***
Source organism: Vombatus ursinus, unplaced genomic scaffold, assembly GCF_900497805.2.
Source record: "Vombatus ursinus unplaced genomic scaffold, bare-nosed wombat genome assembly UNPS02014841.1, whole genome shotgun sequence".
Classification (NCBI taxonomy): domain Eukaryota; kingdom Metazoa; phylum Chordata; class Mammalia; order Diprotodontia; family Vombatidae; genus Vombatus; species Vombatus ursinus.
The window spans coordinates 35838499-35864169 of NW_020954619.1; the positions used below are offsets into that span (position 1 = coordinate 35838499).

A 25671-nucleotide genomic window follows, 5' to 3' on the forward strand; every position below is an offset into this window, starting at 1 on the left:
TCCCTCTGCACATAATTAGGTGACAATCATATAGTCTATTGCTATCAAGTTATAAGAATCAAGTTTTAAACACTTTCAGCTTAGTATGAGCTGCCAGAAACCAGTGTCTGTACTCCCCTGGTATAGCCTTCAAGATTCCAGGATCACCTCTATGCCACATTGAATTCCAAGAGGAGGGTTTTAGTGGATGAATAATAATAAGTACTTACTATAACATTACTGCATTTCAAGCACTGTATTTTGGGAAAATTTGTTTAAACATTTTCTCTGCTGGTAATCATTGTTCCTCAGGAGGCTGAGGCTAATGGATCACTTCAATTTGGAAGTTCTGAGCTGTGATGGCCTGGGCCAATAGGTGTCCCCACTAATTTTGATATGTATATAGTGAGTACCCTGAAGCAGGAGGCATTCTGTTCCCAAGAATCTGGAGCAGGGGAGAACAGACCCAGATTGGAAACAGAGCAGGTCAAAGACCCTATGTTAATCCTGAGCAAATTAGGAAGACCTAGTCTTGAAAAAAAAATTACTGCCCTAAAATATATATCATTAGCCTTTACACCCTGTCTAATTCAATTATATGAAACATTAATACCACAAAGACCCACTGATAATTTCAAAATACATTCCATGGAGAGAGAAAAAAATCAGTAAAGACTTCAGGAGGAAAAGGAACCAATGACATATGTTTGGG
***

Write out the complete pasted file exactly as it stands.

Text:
Source organism: Vombatus ursinus, unplaced genomic scaffold, assembly GCF_900497805.2.
Source record: "Vombatus ursinus unplaced genomic scaffold, bare-nosed wombat genome assembly UNPS02014841.1, whole genome shotgun sequence".
Classification (NCBI taxonomy): domain Eukaryota; kingdom Metazoa; phylum Chordata; class Mammalia; order Diprotodontia; family Vombatidae; genus Vombatus; species Vombatus ursinus.
The window spans coordinates 35838499-35864169 of NW_020954619.1; the positions used below are offsets into that span (position 1 = coordinate 35838499).

A 25671-nucleotide genomic window follows, 5' to 3' on the forward strand; every position below is an offset into this window, starting at 1 on the left:
TCCCTCTGCACATAATTAGGTGACAATCATATAGTCTATTGCTATCAAGTTATAAGAATCAAGTTTTAAACACTTTCAGCTTAGTATGAGCTGCCAGAAACCAGTGTCTGTACTCCCCTGGTATAGCCTTCAAGATTCCAGGATCACCTCTATGCCACATTGAATTCCAAGAGGAGGGTTTTAGTGGATGAATAATAATAAGTACTTACTATAACATTACTGCATTTCAAGCACTGTATTTTGGGAAAATTTGTTTAAACATTTTCTCTGCTGGTAATCATTGTTCCTCAGGAGGCTGAGGCTAATGGATCACTTCAATTTGGAAGTTCTGAGCTGTGATGGCCTGGGCCAATAGGTGTCCCCACTAATTTTGATATGTATATAGTGAGTACCCTGAAGCAGGAGGCATTCTGTTCCCAAGAATCTGGAGCAGGGGAGAACAGACCCAGATTGGAAACAGAGCAGGTCAAAGACCCTATGTTAATCCTGAGCAAATTAGGAAGACCTAGTCTTGAAAAAAAAATTACTGCCCTAAAATATATATCATTAGCCTTTACACCCTGTCTAATTCAATTATATGAAACATTAATACCACAAAGACCCACTGATAATTTCAAAATACATTCCATGGAGAGAGAAAAAAATCAGTAAAGACTTCAGGAGGAAAAGGAACCAATGACATATGTTTGGG